26/06/2016

Requiem For A Dream - Marion

Thoughts On: Requiem For A Dream


Here we are at the half-way mark, the third part of the series, where now we look at Marion Silver's journey through the narrative.


First, a quick note on the poster... hahaha... yeah, thanks to the creator (tchav.deviantart.com/) I guess. I don't know what else to say, speaks pretty well for itself (click on the image to see it in more detail). Anyways, so far we've covered the style of the film and it's emotional backbone, Tyrone. With Tyrone a theme of parental longing is made clear. Whereas Tyrone lost his parents, Marion despises hers. It's through this that we can see a trichotomous relationship between the three younger characters (Harry, Marion and Tyrone) develop. In other words, they all face the same themes of tragedy, but handle them differently. All three have clear issues with their parents and it's analysing who the characters are in respect to this that we can best understand the film. As said, Tyrone is the emotional backbone to this story (and this is where reading his post is important) his Requiem is, as a result, by and for his mother. The dream he mourns is bound to the memory of her. We won't get into Harry's character just yet, instead we'll jump straight to Marion. She is the self-destructive backbone of this story. Whereas the other characters are pretty naive, or overly hopeful in their plights toward bettering themselves, Marion, from the outset, has to be suspended in a non-reality. To understand this all we have to do is look at a few visual metaphors.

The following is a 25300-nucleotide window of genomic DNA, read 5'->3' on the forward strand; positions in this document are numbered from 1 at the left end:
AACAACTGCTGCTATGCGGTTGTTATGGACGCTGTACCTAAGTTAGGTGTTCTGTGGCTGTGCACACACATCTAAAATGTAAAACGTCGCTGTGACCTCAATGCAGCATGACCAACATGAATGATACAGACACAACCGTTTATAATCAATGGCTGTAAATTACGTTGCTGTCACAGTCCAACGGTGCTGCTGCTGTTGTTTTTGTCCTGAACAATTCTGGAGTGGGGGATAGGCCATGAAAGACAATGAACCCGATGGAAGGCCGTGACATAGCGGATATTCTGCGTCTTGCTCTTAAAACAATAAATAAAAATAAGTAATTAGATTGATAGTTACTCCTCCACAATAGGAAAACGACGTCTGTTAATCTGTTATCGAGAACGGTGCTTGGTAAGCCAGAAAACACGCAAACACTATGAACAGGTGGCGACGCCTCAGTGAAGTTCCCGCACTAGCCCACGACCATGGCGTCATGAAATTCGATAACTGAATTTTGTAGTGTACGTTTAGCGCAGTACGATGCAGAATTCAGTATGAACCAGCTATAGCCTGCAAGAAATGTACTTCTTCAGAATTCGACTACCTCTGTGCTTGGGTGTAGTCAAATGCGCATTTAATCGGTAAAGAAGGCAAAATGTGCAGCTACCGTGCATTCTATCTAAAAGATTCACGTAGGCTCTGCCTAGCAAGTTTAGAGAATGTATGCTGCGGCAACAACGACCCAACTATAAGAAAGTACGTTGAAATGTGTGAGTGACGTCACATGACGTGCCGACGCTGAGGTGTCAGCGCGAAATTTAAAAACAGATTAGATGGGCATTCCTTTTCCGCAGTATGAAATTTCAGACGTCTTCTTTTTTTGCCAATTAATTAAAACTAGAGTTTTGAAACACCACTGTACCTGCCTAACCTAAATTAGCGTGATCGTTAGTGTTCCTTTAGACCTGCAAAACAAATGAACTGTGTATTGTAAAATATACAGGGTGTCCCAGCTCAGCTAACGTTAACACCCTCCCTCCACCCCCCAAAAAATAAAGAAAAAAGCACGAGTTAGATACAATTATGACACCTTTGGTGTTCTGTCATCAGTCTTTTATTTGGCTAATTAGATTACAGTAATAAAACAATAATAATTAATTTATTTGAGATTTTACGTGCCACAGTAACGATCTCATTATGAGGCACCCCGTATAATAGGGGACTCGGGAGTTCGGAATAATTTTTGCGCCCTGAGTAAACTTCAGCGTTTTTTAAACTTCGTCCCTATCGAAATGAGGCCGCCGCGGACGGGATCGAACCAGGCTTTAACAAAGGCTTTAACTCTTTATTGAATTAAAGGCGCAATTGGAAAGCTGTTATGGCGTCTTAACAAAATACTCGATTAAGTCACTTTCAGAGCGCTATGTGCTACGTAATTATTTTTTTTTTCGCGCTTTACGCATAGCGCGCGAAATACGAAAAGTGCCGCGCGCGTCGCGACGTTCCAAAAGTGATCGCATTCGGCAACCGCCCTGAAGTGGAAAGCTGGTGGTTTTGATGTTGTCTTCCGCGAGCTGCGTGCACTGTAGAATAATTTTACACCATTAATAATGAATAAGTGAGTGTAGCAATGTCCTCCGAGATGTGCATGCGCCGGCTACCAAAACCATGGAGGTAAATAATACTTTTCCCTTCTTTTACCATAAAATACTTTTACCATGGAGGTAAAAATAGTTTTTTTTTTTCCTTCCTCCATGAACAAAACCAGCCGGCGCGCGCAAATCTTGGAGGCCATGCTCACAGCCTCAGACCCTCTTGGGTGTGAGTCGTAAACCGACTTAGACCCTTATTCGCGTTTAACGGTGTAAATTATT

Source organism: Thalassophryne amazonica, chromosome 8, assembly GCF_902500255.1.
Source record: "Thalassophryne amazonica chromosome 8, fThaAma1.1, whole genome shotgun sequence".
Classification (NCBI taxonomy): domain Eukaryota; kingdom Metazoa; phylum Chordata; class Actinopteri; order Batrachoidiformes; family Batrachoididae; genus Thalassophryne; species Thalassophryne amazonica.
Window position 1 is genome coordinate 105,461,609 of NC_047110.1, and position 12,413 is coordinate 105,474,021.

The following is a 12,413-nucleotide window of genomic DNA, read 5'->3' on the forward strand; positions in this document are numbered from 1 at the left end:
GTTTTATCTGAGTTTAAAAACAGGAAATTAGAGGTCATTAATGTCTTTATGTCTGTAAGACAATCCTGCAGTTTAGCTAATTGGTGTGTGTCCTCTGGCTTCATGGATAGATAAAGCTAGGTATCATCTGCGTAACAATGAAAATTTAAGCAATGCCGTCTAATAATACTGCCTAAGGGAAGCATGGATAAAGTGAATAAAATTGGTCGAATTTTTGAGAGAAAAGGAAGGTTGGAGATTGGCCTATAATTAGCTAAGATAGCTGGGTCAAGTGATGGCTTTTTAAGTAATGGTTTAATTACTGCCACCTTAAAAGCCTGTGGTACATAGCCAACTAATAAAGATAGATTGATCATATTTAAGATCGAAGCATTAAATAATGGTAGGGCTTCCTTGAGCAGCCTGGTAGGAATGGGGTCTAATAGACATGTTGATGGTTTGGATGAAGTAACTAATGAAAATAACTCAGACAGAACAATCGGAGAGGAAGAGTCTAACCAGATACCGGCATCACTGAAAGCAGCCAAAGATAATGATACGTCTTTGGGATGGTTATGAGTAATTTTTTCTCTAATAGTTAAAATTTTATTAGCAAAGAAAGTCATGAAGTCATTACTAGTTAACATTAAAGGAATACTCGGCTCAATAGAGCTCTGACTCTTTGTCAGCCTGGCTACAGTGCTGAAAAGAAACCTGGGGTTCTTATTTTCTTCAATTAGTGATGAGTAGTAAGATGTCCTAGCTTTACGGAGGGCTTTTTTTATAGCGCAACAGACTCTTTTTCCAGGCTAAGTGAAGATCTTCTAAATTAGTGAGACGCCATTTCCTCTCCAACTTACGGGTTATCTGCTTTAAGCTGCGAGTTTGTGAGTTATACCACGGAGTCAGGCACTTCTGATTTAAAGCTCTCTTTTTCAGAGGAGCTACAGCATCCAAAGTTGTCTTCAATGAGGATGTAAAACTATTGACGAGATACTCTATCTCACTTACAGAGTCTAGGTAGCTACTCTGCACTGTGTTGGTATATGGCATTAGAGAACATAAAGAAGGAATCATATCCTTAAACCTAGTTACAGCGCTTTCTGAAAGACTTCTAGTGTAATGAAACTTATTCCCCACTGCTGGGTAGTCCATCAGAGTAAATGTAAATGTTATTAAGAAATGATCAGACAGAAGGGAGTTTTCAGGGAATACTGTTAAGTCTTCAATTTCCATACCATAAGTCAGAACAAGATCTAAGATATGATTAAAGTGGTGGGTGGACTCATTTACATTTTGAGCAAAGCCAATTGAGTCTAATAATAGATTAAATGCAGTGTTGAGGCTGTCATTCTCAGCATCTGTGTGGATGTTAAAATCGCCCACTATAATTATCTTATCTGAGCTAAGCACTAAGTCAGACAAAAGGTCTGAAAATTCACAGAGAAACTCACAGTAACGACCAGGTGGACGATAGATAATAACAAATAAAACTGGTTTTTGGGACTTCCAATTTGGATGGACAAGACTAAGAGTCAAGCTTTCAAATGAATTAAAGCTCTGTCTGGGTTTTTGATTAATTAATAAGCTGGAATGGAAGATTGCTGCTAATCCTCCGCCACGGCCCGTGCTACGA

Here is the first time we see Marion, and so is (to a director and writer) a very important image. There's a lot to pull apart and infer from the simple juxtaposition of images here. Firstly, let's look at framing of the first image. Marion is dead centre with a medium head shot that centres her eyes. Moreover, she looks up, we look down. Her being central implies balance and control, however, us being above her is slightly diminutive, it squashes her build whilst making her look small. The emotion generated here through cinematic language is of introspection or possibly meditation. She is comfortable in the frame, though lost in it at the same time as if in lost in deep thought. What also needs to be considered in terms of composition is the colour scheme. Everything is washed with sunlight, yet muted ever so slightly as not to be too bright. This allows the greens and the blues to settle amongst one another and Marion's darker hair to emphasise her lighter skin. Again, this draws the audience's attention to the centre of frame, right toward her eyes. This confirms that this visual metaphor is of perspective - Marion's perspective. More than that, the use of green and blue implies a natural tone. The natural atmosphere allows us to infer cleanliness - that Marion thinks clearly and isn't on drugs ( or at least not controlled by them). Furthermore, the fact that the colours have been flattened slightly and desaturated grounds the image, imbuing the frame with verisimilitude. In other words, to boost colour here, to make everything incredibly vibrant, would make clear the fantasy of cinematic manipulation, which Aronofsky doesn't want as he is trying to portray a clear-minded, unaddicted character. (That's not to say that she hasn't taken drugs - just that it hasn't consumed her life yet). It's in this simple image that we learn so much of Marion, but also of the story to come. The frame is here, most importantly, calm. It's muted and immobile, unlike later scenes which are incredibly hectic, hence, allowing Aronofsky to perfectly build that rising sense of action and tragedy over the narrative visually and well as kinetically. From the calm opening shot of Marion comes a reversal, looking up at the apartment block from Marion's POV. There are both negative and positive connotations to this visual. Firstly, the negative. There is a very subtle implimence of suicidal thought here. As we find out later on from Arnold, the shrink, Marion suffers from depression. Could this calm facade as she's looking up merely hide inner-turmoil? Moreover, could this calm frame detail Marion's fascination and comfort with the idea of her own death - her jumping off the building? We can't know for sure, but the interpretation makes sense. On the flip side, Marion could be looking up as a positive metaphor, a metaphor that suggest she thinks of the future and of better things.